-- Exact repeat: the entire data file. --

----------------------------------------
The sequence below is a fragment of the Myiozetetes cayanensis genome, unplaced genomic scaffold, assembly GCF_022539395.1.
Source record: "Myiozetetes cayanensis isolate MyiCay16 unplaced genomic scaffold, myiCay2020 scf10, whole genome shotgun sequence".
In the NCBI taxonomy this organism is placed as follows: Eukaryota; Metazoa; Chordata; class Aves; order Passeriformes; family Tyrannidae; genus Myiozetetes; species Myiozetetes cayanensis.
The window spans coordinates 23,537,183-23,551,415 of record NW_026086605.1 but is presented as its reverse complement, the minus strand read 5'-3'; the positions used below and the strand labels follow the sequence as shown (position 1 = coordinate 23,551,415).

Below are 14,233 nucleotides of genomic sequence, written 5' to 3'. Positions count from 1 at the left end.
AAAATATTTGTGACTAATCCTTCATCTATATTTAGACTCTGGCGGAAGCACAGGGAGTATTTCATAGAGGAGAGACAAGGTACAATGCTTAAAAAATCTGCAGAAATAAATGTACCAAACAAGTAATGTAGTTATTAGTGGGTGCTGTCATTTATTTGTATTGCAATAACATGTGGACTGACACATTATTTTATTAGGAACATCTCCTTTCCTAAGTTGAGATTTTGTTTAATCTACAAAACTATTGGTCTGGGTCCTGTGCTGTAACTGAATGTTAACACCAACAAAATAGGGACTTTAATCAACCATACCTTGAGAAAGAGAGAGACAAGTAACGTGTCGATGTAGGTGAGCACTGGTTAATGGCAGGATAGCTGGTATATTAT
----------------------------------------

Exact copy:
The sequence below is a fragment of the Myiozetetes cayanensis genome, unplaced genomic scaffold, assembly GCF_022539395.1.
Source record: "Myiozetetes cayanensis isolate MyiCay16 unplaced genomic scaffold, myiCay2020 scf10, whole genome shotgun sequence".
In the NCBI taxonomy this organism is placed as follows: Eukaryota; Metazoa; Chordata; class Aves; order Passeriformes; family Tyrannidae; genus Myiozetetes; species Myiozetetes cayanensis.
The window spans coordinates 23,537,183-23,551,415 of record NW_026086605.1 but is presented as its reverse complement, the minus strand read 5'-3'; the positions used below and the strand labels follow the sequence as shown (position 1 = coordinate 23,551,415).

Below are 14,233 nucleotides of genomic sequence, written 5' to 3'. Positions count from 1 at the left end.
AAAATATTTGTGACTAATCCTTCATCTATATTTAGACTCTGGCGGAAGCACAGGGAGTATTTCATAGAGGAGAGACAAGGTACAATGCTTAAAAAATCTGCAGAAATAAATGTACCAAACAAGTAATGTAGTTATTAGTGGGTGCTGTCATTTATTTGTATTGCAATAACATGTGGACTGACACATTATTTTATTAGGAACATCTCCTTTCCTAAGTTGAGATTTTGTTTAATCTACAAAACTATTGGTCTGGGTCCTGTGCTGTAACTGAATGTTAACACCAACAAAATAGGGACTTTAATCAACCATACCTTGAGAAAGAGAGAGACAAGTAACGTGTCGATGTAGGTGAGCACTGGTTAATGGCAGGATAGCTGGTATATTAT